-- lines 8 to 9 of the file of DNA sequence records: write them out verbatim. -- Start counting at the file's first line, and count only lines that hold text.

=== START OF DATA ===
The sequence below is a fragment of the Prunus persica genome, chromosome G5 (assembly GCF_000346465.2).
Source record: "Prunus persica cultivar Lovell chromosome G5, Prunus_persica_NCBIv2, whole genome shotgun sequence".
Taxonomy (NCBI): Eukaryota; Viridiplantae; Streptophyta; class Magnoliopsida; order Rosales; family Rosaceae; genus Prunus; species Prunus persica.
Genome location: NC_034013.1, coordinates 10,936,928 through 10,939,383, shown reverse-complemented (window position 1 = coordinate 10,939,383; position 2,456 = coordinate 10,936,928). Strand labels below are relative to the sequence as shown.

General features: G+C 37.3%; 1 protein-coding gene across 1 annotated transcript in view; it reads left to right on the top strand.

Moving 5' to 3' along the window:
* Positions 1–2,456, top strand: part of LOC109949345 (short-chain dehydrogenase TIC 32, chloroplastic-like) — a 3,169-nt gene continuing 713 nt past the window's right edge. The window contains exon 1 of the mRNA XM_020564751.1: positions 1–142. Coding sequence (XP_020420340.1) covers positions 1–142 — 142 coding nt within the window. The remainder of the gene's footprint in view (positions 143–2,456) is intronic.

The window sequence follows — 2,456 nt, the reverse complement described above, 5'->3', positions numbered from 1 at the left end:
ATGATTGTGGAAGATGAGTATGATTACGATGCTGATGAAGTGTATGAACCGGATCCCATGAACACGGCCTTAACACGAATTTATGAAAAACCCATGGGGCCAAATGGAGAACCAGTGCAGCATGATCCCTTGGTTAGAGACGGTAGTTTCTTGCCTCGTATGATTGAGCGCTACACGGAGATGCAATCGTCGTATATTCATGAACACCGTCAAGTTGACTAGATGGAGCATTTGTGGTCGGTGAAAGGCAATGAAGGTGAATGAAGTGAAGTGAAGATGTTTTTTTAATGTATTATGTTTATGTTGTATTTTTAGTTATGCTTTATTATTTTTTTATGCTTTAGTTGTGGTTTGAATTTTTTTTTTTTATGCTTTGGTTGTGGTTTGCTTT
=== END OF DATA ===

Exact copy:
The window sequence follows — 2,456 nt, the reverse complement described above, 5'->3', positions numbered from 1 at the left end:
ATGATTGTGGAAGATGAGTATGATTACGATGCTGATGAAGTGTATGAACCGGATCCCATGAACACGGCCTTAACACGAATTTATGAAAAACCCATGGGGCCAAATGGAGAACCAGTGCAGCATGATCCCTTGGTTAGAGACGGTAGTTTCTTGCCTCGTATGATTGAGCGCTACACGGAGATGCAATCGTCGTATATTCATGAACACCGTCAAGTTGACTAGATGGAGCATTTGTGGTCGGTGAAAGGCAATGAAGGTGAATGAAGTGAAGTGAAGATGTTTTTTTAATGTATTATGTTTATGTTGTATTTTTAGTTATGCTTTATTATTTTTTTATGCTTTAGTTGTGGTTTGAATTTTTTTTTTTTATGCTTTGGTTGTGGTTTGCTTT